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Articulation Study Day with Ron Morris
Saturday 24th June 2006
British Voice Association event report by Heidi de Quincey – a speech and language therapist's view.
Not knowing – to my shame – of Ron Morris, I was unsure what a day on 'articulation' would hold for me. Getting anywhere promptly on a Saturday, despite knowing that I would meet up with SLT colleagues and make links with other BVAers, would always have been an effort; had I known how entertaining the day would turn out to be, my journey would have been lightened.
Ron took us, if not by the hand, then by the scruff of the neck, and introduced (or reviewed, depending on your background) the "plumbing" of the singing and speaking voice. If like me, you endured anatomy amidst the aroma of cadavers, Ron's approach was wonderfully straightforward, and would have subverted any of my university lectures, declaring anatomy to be "so for simpletons". His direct delivery via the Australian vernacular to a responsive and appreciative audience was achieved despite the rather hot room.
As an SLT, how awful that I might have assumed I could anticipate his message. I was wrong; Ron's careful work with habitual articulatory positions and their restrictive effects on the voice were generously shared with us, and I for one was scribbling down his observations on the assessment and diagnosis of postural and muscular inefficiencies and therapy exercises. His keen eye ("look from the side" and muscular inefficiencies can stand out "like the dog's balls"), his knowledge of learned articulatory movements; and the hard work of replacing these with modified muscular patterns are pure therapy, and truly combine the BVA professional strands.
I think we can underplay the prescriptive side of our therapist's role; not Ron, who seems to relish his "speech Nazi" side. However, in the afternoon master class with three talented young vocal artists, Ron showed us his keen persuasive style - with very little bullying - and coaxed from already pleasurable performances a rapid articulatory realignment using available props - fingers. Placed between the teeth, or as a tactile prompt on the chin, these gave an immediate change to jaw alignment. The hard work for our clients consists in learning to do this automatically, without the fingers.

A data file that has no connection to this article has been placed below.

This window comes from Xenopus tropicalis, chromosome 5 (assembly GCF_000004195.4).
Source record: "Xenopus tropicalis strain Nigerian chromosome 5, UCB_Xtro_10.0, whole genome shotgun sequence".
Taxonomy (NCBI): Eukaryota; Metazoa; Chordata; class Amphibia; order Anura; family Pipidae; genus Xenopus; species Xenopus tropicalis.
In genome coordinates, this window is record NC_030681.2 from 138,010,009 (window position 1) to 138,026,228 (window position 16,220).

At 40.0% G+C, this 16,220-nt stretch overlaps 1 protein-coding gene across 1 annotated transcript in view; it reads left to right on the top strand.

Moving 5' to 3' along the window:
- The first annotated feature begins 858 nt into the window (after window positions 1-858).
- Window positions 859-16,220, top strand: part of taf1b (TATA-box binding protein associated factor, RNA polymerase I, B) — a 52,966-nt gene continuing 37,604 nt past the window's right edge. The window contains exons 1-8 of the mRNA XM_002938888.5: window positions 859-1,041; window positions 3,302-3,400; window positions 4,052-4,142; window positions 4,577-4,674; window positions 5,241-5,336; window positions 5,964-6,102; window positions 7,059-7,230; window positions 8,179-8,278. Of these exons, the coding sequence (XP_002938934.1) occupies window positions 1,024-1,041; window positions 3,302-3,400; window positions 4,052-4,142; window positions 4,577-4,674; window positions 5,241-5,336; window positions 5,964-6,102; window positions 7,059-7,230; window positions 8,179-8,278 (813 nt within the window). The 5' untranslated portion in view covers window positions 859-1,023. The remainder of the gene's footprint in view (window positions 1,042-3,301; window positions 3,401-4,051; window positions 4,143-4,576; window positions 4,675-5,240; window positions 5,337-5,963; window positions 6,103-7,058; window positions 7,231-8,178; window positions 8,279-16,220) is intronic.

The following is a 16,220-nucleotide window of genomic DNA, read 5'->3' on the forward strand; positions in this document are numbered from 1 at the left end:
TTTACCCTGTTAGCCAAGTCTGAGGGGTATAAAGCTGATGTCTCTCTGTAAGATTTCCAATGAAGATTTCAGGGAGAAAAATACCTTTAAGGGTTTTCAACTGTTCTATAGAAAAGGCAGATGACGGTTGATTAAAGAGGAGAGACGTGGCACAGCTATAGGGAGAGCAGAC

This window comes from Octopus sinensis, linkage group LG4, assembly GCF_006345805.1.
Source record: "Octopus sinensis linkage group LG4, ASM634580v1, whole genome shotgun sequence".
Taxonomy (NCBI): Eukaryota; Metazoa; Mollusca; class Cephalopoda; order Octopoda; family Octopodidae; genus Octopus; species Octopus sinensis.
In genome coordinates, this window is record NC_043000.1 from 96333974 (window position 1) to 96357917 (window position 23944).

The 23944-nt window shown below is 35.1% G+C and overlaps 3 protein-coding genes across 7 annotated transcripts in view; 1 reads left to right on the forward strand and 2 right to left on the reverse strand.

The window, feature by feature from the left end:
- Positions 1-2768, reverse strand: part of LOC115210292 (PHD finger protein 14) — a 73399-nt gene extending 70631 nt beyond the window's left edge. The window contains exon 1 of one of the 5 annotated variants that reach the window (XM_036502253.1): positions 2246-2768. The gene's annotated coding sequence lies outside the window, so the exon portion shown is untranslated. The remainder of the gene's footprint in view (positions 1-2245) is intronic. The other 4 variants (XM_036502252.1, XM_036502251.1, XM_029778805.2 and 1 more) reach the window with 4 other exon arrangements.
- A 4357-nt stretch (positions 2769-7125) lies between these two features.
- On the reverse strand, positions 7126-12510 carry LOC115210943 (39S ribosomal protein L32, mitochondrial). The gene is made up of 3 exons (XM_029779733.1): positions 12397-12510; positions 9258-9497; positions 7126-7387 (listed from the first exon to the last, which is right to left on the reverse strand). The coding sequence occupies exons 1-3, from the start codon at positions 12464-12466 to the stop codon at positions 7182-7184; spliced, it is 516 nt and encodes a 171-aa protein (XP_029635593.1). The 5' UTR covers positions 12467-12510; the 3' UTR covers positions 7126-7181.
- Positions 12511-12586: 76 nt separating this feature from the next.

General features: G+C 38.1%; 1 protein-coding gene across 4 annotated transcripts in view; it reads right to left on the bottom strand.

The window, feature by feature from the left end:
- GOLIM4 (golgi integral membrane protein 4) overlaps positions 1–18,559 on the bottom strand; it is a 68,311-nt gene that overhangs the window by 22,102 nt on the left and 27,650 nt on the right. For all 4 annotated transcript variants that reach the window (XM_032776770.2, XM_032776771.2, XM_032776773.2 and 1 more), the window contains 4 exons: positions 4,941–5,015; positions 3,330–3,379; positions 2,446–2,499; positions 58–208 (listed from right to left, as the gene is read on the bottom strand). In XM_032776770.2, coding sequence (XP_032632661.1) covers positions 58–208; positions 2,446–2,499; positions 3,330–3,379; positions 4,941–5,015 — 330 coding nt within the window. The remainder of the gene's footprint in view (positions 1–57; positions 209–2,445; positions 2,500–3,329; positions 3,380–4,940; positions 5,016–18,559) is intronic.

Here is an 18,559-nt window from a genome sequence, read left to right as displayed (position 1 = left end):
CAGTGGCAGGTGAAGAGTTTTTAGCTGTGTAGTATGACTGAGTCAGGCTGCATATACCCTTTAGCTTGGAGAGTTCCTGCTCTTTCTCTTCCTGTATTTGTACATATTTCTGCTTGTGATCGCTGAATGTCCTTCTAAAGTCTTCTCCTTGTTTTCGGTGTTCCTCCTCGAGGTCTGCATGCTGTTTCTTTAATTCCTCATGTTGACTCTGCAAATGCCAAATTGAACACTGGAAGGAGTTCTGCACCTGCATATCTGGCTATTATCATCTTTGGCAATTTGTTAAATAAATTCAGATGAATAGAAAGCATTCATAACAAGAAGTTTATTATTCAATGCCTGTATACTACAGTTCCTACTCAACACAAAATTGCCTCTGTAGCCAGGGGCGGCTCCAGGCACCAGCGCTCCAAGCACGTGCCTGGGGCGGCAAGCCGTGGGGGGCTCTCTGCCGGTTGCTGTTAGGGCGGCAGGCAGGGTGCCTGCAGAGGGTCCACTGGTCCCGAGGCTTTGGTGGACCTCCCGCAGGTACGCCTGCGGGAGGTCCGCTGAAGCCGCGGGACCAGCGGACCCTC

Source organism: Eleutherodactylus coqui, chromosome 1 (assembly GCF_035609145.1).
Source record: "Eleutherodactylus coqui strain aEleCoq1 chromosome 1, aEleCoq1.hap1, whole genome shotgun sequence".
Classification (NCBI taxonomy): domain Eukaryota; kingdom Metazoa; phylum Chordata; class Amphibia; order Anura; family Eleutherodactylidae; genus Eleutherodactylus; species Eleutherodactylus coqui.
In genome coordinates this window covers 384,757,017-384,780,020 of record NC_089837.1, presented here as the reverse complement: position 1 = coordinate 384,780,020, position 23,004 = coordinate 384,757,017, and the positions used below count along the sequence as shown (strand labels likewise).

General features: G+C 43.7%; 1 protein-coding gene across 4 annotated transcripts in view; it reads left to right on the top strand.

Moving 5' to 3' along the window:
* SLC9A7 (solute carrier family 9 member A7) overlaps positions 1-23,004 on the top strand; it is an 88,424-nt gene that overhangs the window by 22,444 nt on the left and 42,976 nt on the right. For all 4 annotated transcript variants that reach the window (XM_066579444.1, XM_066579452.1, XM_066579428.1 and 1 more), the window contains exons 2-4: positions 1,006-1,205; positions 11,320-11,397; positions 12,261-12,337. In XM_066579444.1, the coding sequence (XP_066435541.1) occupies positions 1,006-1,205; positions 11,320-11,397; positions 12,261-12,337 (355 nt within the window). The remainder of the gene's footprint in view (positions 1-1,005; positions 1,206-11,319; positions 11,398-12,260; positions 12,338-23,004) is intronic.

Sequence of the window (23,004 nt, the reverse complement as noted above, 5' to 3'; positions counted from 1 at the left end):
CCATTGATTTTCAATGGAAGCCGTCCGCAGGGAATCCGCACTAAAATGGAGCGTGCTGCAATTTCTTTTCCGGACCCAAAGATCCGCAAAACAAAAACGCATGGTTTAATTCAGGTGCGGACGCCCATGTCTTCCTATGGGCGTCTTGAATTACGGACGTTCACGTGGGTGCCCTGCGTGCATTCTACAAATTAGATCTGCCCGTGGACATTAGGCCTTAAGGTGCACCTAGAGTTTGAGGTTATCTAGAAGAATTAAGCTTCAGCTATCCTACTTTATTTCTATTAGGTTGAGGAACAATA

The resultant improvements in quality, resonance, clarity and volume were exciting to hear, and I'm sure all of us were inspired with a determination to be braver with our plumbing skills.
Heidi de Quincey is a Speech and Language therapist, working both in the NHS in St Richard's Hospital, Chichester; and in independent practice in Winchester. She often loves her work in voice and complex swallowing problems. Her ambition is somehow to compress the South Downs and bring the two areas closer together.
A singing teacher's view from Pamela Parry
I hadn't been to a BVA conference for a while and was looking forward very much to hearing Ron Morris give a talk on Articulation – the unexplored key to vocal efficiency. I have to compliment him on the excellent handouts that were so easy to read and understand and included all his suggested exercises. It meant I could sit back and listen rather than scribble frantically in case I missed anything. Don't miss out, try and get your hands on them by any means!
I always think it's a tricky thing to explain to people this articulation word and Ron did stress it means different things to different people. I was always wary of singing teachers who shouted out "articulate darling" and then one would overdo everything by shoving the jaw out, overdoing the lips and looking ridiculous, the very things that Ron demonstrated affect vocal tone and quality. Isn't articulation about expressing ourselves in the easiest way? Can you understand what I'm saying?